The radiation at the Fukushima plants has gone up, rather than down, since June. This may be because contaminated water has become more concentrated due to evaporation. The release of radiation from the plant into the air continues, although a covering over Reactor 1 is almost completed. The release of radiation from the plant into the sea continues, and plankton are shown to be contaminated to a level that raises some concern. Mid month, the plant was measured to be releasing about 100 million becquerels per hour. The reactors are still not uniformly shut down to less than boiling. Additional pumps are being brought in to inject more water. And what goes in must come out, as steam into the atmosphere and effluence into the sea. So this is going to keep going for a while, at least a few more months.
Most of the facilities are too radioactive to enter or to spend very much time in.
TEPCO claims that if there was another earthquake knocking out their current “cooling” facilities at Fukushima, they could return to a state of the plant continuing to emit radiation out of control and boiling off radioactive steam and dumping radioactive water into the sea within just a few hours, so no need to worry about that eventuality.
Even though one of the “hot spots” found in Tokyo turned out to be, rather disturbingly, a small nuclear waste dump someone had in their home, many other hot spots at many localities ofairutside of the evacuation area have been found. It would seem that some sort of winnowing effect is concentrating radioactive material here and there. In at least one case, a rainwater pipe seemed to be the source of high radiation. In another case, in Kashiwa, a drainage ditch has very highly concentrated radiation.
Meanwhile, radioactive material is spreading throughout the region in another way: Radioactive sludge and dirt is being systematically shipped to numerous municipalities for them to put in to their own local dumps, and political pressure is being applied to make sure mayors or other community leaders keep quite about his and allow it to happen. One wonders if the population was warned of this during the initial hearings about whether or not to build this plant. Were the region’s municipalities told then that if there was a massive meltdown at the Fukushima plant, individual municipalities would be expected to become radioactive waste repositories?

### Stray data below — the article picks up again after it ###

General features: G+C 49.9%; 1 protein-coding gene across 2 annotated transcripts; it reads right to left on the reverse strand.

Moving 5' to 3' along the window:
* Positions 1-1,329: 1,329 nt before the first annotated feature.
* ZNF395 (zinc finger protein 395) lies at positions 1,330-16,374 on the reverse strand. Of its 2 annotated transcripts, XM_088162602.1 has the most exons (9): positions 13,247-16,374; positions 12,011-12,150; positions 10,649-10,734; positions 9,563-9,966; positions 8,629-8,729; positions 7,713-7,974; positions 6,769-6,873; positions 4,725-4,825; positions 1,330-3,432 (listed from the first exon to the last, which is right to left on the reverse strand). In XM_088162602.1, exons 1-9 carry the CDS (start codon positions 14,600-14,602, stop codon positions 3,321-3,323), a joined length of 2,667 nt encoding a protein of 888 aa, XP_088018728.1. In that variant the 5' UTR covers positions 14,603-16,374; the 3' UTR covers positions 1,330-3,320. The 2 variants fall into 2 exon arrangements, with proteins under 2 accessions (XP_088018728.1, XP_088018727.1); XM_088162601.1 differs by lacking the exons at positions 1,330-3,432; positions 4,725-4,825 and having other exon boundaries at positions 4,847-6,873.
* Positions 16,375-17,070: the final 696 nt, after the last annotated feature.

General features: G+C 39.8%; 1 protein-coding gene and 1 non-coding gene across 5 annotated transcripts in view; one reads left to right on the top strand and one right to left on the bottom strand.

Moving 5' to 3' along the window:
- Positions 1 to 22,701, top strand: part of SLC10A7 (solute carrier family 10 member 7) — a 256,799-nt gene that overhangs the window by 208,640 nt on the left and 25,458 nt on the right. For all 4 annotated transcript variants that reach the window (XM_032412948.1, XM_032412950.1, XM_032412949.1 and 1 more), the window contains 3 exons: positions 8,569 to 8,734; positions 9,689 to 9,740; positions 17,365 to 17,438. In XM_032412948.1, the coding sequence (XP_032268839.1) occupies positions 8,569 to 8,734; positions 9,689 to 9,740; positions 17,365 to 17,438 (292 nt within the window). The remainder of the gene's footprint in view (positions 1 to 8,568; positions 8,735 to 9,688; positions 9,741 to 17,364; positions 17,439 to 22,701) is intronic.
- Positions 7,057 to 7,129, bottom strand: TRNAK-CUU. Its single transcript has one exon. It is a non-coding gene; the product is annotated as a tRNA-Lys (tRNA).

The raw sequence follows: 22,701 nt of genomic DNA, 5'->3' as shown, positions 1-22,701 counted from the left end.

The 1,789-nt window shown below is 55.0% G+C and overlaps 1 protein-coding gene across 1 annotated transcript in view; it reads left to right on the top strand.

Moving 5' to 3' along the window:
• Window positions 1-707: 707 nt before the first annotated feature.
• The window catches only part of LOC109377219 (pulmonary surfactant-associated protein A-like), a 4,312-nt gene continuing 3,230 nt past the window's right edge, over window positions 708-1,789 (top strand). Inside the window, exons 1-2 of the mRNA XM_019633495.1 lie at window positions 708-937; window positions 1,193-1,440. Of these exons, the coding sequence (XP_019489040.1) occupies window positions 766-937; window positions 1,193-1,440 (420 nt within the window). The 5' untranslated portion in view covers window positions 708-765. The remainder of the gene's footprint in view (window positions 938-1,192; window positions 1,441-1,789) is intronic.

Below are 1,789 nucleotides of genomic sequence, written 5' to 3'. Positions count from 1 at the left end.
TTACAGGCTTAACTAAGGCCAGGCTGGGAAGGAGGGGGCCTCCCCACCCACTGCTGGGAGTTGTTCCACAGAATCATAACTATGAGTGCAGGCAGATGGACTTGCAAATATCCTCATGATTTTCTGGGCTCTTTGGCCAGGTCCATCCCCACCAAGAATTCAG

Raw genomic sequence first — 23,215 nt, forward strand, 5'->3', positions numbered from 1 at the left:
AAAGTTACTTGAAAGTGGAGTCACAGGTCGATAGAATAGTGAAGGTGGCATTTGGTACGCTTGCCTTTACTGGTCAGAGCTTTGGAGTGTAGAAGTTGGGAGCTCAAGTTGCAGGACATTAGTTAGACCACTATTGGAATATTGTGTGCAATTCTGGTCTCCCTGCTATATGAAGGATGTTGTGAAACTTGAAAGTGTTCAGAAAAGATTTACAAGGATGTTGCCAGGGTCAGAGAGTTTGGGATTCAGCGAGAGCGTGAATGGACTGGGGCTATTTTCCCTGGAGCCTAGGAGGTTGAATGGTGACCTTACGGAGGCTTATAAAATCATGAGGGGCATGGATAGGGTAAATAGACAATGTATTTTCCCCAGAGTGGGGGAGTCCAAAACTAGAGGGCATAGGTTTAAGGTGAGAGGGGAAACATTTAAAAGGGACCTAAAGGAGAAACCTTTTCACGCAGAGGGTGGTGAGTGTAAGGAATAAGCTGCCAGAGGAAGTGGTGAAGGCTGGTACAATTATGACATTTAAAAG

Children in the Fukushima area are returning to schools as radiation levels at the schools are dropping. The children are being asked to wear long sleeved shirts and long pants when they go outside for their Physical Education classes.
The explosion at Reactor 3 may have been a prompt moderated nuclear critically within the reactor 3 fuel pool. Also, the containment at Reactor 3 was probably badly damaged and cracked independently. (see video below from Fairewinds)
Ana’s Fukushima Feed
The latest fukushima update by Ana and me is here.
More and more, nations are waging attacks with cyber weapons — silent strikes on another country’s computer systems that leave behind no trace. (Think of the Stuxnet worm.) At TEDxParis, Guy-Philippe Goldstein shows how cyberattacks can leap between the digital and physical worlds to prompt armed conflict — and how we might avert this global security hazard.
Continue reading Guy-Philippe Goldstein: How cyberattacks threaten real-world peace